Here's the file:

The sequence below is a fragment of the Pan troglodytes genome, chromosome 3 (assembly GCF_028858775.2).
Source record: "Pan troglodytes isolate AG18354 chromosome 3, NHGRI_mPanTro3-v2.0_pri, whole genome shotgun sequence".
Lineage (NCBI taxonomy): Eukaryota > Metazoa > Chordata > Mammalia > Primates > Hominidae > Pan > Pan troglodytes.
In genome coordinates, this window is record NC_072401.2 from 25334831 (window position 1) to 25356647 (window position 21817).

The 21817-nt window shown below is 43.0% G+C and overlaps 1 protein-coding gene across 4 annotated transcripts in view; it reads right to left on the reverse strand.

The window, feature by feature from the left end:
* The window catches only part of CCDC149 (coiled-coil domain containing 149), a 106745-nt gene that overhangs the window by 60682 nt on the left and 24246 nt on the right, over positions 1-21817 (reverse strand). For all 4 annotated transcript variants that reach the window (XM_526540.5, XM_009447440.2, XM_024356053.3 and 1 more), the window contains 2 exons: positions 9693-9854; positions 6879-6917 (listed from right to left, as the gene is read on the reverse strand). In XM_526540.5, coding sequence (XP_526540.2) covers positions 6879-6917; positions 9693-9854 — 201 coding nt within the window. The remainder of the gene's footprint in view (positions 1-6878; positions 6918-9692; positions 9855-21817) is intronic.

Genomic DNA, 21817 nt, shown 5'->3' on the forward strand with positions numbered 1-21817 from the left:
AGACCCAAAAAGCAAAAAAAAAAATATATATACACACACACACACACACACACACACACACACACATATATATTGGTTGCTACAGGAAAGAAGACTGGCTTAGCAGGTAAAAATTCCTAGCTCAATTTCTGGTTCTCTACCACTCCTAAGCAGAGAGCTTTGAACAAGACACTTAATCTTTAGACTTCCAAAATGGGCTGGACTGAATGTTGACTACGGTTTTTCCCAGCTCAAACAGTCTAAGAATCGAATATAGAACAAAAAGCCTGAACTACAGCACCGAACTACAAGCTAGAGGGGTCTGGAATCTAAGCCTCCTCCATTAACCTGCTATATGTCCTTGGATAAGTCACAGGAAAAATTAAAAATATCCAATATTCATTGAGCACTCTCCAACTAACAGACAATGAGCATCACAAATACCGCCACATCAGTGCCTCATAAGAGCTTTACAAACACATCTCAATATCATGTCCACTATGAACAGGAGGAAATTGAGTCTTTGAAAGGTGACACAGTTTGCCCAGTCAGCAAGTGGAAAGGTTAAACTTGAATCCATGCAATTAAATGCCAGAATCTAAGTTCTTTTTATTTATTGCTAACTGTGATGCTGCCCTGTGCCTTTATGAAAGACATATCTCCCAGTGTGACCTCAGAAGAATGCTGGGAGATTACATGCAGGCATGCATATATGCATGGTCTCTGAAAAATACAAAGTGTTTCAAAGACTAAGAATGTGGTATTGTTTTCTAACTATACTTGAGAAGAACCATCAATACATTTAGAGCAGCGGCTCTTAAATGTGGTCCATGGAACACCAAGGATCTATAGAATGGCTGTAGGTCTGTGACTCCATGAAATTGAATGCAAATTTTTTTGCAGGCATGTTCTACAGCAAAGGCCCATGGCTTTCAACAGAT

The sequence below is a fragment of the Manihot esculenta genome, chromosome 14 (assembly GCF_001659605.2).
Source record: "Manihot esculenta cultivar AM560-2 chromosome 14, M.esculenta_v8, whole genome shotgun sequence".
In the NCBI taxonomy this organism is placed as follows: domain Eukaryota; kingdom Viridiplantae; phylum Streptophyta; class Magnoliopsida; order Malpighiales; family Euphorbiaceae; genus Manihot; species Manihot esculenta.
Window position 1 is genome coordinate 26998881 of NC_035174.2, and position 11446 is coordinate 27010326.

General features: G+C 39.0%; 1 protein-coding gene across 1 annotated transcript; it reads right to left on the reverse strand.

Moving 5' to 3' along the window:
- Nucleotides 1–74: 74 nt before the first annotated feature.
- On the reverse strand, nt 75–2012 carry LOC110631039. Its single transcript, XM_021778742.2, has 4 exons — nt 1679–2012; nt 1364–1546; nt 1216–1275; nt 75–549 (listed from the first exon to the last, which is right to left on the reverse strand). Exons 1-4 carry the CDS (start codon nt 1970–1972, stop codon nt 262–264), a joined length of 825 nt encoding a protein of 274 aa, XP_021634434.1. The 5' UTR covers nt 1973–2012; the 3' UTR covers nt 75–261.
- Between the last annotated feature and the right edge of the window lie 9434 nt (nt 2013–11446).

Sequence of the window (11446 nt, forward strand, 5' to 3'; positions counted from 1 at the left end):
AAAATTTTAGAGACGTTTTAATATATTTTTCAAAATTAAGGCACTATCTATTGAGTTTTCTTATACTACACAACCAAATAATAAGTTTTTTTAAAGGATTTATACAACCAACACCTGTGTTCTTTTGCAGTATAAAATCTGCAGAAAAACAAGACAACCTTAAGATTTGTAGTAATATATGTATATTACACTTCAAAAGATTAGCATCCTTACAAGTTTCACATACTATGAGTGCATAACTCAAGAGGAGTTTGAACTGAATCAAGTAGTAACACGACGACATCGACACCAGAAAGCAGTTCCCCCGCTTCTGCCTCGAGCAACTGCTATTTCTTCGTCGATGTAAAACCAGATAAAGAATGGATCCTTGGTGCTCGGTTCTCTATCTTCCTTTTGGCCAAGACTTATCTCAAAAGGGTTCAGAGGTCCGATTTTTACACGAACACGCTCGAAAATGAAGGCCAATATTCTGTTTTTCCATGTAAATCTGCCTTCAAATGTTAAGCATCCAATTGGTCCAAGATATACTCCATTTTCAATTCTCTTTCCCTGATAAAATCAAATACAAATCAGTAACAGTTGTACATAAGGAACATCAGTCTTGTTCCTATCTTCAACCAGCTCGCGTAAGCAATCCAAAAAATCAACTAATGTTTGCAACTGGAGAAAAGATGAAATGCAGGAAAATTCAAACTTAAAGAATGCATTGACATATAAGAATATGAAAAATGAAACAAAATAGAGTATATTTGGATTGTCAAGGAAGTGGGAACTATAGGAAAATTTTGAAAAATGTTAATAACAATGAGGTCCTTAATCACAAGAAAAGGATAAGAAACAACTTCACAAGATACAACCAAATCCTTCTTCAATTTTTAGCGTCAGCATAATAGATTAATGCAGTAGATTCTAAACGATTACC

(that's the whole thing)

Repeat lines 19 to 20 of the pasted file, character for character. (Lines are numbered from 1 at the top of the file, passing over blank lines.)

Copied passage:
Sequence of the window (11446 nt, forward strand, 5' to 3'; positions counted from 1 at the left end):
AAAATTTTAGAGACGTTTTAATATATTTTTCAAAATTAAGGCACTATCTATTGAGTTTTCTTATACTACACAACCAAATAATAAGTTTTTTTAAAGGATTTATACAACCAACACCTGTGTTCTTTTGCAGTATAAAATCTGCAGAAAAACAAGACAACCTTAAGATTTGTAGTAATATATGTATATTACACTTCAAAAGATTAGCATCCTTACAAGTTTCACATACTATGAGTGCATAACTCAAGAGGAGTTTGAACTGAATCAAGTAGTAACACGACGACATCGACACCAGAAAGCAGTTCCCCCGCTTCTGCCTCGAGCAACTGCTATTTCTTCGTCGATGTAAAACCAGATAAAGAATGGATCCTTGGTGCTCGGTTCTCTATCTTCCTTTTGGCCAAGACTTATCTCAAAAGGGTTCAGAGGTCCGATTTTTACACGAACACGCTCGAAAATGAAGGCCAATATTCTGTTTTTCCATGTAAATCTGCCTTCAAATGTTAAGCATCCAATTGGTCCAAGATATACTCCATTTTCAATTCTCTTTCCCTGATAAAATCAAATACAAATCAGTAACAGTTGTACATAAGGAACATCAGTCTTGTTCCTATCTTCAACCAGCTCGCGTAAGCAATCCAAAAAATCAACTAATGTTTGCAACTGGAGAAAAGATGAAATGCAGGAAAATTCAAACTTAAAGAATGCATTGACATATAAGAATATGAAAAATGAAACAAAATAGAGTATATTTGGATTGTCAAGGAAGTGGGAACTATAGGAAAATTTTGAAAAATGTTAATAACAATGAGGTCCTTAATCACAAGAAAAGGATAAGAAACAACTTCACAAGATACAACCAAATCCTTCTTCAATTTTTAGCGTCAGCATAATAGATTAATGCAGTAGATTCTAAACGATTACC